EXPORTERS FACING VOLATILITY DUE TO CURRENCY AND UK CONCERNS - Exports have been one of the star performers in an otherwise fairly downtrodden Irish economy over the past few years. Recent currency movements, though, and the potential departure of the UK from the EU could have implications for the sector, as Alan Duffy, Head of HSBC's Corporate Banking division notes on the publications of the bank's Global Connections report.
"Currency volatility is back to the fore. We've witnessed continued weakness of sterling. However, with volatility after the Italian elections, weakness has come back into the euro," he says. "Volatility is an issue that exporters have to deal with on a daily basis. The UK leaving the EU would increase volatility for Irish exports," he adds. The HSBC Global Connections report predicts that China will make its way onto the list of our top 5 trading partners before 2030. "We're going to retain the US, the UK and Germany as our top three partners. China will supplant France as our fourth largest market which is very significant,'' Mr Duffy says. "The BRIC countries are very important markets. Ireland has had a disproportionate amount of airtime with those markets, particularly China, for all the right reasons. We are well positioned to punch above our weight," Alan Duffy added. Pharmaceuticals, chemicals and the food ingredients sectors will continue to dominate the export landscape, the report concludes.
MORNING BRIEFS - The head of Tesco in the UK has given his first interview since the horsemeat controversy erupted. The supermarket chain is set to tell the UK Farmers' Union today that it will source meat from closer to home, and where possible, from Britain. He also says that Tesco will offer longer term contracts to suppliers.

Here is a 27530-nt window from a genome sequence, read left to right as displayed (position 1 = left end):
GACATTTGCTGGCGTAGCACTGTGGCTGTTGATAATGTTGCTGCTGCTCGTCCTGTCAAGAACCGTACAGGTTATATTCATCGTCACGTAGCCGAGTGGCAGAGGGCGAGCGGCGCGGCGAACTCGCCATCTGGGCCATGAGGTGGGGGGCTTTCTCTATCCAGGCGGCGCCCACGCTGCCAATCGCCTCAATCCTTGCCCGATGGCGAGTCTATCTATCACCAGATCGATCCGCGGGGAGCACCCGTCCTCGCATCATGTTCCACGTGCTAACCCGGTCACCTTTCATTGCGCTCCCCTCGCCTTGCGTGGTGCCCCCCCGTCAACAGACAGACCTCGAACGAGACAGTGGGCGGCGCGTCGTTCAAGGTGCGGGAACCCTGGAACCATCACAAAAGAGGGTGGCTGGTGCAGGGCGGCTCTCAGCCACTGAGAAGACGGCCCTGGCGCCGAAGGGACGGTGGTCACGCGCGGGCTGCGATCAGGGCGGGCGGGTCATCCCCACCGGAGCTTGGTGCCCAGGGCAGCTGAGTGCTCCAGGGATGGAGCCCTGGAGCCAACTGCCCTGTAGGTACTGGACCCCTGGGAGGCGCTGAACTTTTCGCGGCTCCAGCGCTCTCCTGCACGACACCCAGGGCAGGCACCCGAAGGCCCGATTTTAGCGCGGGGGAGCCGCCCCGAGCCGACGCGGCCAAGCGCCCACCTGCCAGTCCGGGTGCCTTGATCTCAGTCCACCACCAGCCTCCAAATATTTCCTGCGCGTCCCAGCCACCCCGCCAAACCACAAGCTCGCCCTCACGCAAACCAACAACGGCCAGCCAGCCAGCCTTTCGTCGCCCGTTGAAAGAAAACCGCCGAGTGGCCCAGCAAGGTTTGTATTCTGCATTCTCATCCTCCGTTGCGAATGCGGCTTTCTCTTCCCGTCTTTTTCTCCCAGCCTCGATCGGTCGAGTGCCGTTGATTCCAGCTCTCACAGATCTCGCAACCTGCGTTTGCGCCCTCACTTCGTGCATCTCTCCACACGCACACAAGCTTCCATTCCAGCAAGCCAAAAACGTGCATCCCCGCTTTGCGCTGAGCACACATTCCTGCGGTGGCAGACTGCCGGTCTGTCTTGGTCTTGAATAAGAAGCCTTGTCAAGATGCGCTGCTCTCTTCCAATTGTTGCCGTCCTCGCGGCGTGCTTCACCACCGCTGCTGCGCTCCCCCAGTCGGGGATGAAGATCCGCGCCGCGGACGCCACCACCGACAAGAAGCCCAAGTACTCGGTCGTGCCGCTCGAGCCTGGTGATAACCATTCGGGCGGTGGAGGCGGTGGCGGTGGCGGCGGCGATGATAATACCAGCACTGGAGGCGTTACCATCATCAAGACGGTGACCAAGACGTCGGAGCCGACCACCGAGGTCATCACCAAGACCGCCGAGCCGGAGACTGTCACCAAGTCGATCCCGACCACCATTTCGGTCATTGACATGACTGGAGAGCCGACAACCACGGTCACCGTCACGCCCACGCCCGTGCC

*** A cement company based at Dublin Port, Ecocem, has said it hopes to create 61 jobs in a €19m investment at a new plant there. And in Blanchardstown, 75 new jobs are to be created by Guidewire Software which is a global provider of software solutions to the insurance industry.
*** EU states could agree as early as today to impose caps on bankers' bonuses. The negotiations - under the stewardship of the Irish presidency of the EU - resume after talks failed to reach agreement last week. Banks have strongly resisted bonus caps, saying such limits would only force banks to raise basic pay to keep staff, making wage bills less flexible. Britain does not want any measure that it believes might harm the City of London. The wider view is that a cap - possibly double basic salary - is the only way to rein in huge pay packets and reduce incentives for risk and make banks safer.
*** US stocks ended higher last night, rebounding from their worst decline since November. It followed an appearance by Federal Reserve Chairman Ben Bernanke before the Senate Finance committee where he defended the Fed's money printing programme which investors had thought was about to come to an end. Meanwhile, sales of new homes in the US hit a four and a half year high, figures out yesterday showed.